• O'Brien E.
        PERMA-V: Training with Rigor & Vigor.
        2014
        • O'Neill J.E.B.
        What is supportive care and why is it important?.
        J. Pediatr. Oncol. Nurs. 2000; 17: 133-134https://doi.org/10.1053/jpon.2000.8164
        • Rouvenat F.
        Salas de quimioterapia se transformam em 'aquários' no Rio. G1 Rio.
        2015
        • Ryan R.M.
        • Deci E.L.
        On happiness and human potentials: a review of research on hedonic and eudaimonic well-being.
        Annu. Rev. Psychol. 2001; 52: 141-166https://doi.org/10.1146/annurev.psych.52.1.141
        • Seligman M.E.
        Flourish: A Visionary New Understanding of Happiness and Well- Being.
        Atria, New York, NY2011https://doi.org/10.5860/choice.48-7217
        • Tennant M.
        • McGillivray J.
        • Youssef G.J.
        • McCarthy M.C.
        • Clark T.J.
        Feasibility, acceptability, and clinical implementation of an immersive virtual reality intervention to address psychological well-being in children and adolescents with cancer.
        J. Pediatr. Oncol. Nurs. 2020; 37: 265-277https://doi.org/10.1177/1043454220917859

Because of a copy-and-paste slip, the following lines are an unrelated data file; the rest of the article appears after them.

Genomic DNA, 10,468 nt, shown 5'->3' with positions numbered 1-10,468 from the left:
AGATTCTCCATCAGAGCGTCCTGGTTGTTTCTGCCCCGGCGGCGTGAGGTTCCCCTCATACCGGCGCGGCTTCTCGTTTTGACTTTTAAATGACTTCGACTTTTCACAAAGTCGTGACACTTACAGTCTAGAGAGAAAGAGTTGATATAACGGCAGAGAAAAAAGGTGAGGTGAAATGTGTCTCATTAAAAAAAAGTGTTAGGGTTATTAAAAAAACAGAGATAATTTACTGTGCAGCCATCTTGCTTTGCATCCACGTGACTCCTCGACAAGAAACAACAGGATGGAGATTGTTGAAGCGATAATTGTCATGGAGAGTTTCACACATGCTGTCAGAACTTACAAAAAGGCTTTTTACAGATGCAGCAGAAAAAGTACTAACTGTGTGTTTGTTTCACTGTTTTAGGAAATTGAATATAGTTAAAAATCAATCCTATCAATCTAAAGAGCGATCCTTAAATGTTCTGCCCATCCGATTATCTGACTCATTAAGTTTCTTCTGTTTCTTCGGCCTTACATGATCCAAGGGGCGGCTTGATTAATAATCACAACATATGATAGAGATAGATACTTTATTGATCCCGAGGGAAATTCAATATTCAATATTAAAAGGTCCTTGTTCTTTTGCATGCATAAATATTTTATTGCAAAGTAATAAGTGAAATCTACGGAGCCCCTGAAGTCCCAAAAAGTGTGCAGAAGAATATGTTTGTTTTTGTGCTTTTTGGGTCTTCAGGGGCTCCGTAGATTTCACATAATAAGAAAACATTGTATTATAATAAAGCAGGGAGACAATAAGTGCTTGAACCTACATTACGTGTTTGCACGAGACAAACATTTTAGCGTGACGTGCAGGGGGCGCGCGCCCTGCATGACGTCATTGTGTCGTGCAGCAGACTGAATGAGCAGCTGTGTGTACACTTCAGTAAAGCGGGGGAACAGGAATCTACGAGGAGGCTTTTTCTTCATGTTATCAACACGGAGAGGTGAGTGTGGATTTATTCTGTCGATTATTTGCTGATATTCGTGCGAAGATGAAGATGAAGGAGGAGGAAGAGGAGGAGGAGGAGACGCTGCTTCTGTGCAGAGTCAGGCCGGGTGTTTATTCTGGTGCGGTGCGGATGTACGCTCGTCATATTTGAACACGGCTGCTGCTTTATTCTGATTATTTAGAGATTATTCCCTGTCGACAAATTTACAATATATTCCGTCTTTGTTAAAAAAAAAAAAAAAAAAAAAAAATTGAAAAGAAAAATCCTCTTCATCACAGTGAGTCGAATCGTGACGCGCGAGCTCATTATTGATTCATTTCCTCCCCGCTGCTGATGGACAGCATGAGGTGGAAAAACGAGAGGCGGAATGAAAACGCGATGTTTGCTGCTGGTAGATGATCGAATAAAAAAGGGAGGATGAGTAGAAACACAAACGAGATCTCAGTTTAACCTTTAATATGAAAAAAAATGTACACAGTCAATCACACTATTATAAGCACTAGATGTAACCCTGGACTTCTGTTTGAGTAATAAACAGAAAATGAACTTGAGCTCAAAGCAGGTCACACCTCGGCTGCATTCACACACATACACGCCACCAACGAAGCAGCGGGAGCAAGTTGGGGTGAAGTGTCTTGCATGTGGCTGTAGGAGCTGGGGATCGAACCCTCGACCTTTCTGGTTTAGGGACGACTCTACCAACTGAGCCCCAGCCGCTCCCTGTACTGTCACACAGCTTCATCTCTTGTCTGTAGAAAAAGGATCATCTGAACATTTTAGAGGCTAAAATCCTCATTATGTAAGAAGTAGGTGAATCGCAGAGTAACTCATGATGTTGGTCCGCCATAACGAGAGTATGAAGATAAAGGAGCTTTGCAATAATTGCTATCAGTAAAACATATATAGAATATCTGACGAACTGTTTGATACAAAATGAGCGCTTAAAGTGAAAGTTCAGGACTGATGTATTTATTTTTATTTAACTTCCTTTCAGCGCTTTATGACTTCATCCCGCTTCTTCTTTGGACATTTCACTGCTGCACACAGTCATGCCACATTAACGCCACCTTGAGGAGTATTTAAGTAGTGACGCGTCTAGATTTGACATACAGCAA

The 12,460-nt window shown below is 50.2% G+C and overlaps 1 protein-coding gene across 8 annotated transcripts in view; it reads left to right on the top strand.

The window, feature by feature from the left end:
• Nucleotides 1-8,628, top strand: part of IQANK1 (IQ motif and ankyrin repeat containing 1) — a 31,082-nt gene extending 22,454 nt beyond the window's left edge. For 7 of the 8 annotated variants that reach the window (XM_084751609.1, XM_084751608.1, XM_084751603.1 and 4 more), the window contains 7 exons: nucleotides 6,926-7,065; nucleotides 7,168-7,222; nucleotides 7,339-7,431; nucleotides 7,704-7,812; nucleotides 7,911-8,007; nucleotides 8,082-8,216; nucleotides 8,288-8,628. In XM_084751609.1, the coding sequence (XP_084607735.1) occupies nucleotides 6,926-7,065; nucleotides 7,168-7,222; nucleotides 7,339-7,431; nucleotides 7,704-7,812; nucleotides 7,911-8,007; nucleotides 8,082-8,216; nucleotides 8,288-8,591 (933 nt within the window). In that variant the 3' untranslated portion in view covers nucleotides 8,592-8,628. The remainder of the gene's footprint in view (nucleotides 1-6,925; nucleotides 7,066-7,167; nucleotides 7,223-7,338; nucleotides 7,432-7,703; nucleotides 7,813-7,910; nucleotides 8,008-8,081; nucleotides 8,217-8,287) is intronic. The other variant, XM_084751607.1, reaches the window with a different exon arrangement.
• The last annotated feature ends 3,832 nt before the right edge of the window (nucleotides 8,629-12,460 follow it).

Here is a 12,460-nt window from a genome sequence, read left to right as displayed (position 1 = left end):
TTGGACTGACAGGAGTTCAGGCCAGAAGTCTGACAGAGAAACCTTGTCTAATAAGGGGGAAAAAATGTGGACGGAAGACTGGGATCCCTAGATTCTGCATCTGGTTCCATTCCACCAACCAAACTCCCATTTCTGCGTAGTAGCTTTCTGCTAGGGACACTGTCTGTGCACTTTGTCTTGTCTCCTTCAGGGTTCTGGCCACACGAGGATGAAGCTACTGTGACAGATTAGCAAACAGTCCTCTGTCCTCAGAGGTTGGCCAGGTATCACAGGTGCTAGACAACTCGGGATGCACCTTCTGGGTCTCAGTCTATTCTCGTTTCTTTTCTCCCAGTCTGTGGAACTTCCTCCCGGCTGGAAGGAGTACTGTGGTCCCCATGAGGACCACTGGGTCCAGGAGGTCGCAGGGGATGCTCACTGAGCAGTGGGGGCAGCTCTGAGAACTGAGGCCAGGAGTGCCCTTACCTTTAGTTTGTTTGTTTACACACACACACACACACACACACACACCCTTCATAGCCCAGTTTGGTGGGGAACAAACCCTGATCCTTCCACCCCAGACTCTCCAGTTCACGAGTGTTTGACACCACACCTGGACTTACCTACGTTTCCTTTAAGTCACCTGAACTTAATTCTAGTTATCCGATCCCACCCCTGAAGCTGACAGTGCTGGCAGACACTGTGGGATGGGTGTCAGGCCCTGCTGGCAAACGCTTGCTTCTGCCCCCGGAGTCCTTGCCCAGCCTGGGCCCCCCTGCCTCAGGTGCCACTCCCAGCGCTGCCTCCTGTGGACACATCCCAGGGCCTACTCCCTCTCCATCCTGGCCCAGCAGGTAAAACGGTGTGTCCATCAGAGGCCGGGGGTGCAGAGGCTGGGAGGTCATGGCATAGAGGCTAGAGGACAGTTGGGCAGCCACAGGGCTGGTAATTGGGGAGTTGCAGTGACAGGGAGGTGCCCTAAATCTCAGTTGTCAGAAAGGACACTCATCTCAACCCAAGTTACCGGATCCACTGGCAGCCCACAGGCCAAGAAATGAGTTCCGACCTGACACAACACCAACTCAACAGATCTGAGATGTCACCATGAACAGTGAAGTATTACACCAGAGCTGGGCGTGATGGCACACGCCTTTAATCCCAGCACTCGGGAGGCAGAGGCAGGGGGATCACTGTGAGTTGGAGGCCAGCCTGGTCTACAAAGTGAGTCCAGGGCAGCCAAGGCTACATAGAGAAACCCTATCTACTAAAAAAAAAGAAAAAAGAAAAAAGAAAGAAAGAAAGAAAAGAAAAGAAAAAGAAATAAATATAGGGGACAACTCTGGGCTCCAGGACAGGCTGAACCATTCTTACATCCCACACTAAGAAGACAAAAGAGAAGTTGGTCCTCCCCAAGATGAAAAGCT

• Watson D.
        • Clark L.A.
        • Tellegen A.
        Development and validation of brief measures of positive and negative affect: the PANAS scales.
        J. Pers. Soc. Psychol. 1988; 54: 1063-1070
        • Weinstein A.
        • Henrich C.C.
        Psychological interventions helping pediatric oncology patients cope with medical procedures: a nurse-centered approach.
        Eur. J. Oncol. Nurs. 2013; 17: 726-731https://doi.org/10.1016/j.ejon.2013.04.003
        • Wilson A.S.
        • McDonagh J.E.
        A gamification model to encourage positive healthcare behaviours in young people with long term conditions.
        EAI Endorsed Transac. Game Base. Learn. 2014; 14: e3https://doi.org/10.4108/sg.1.2.e3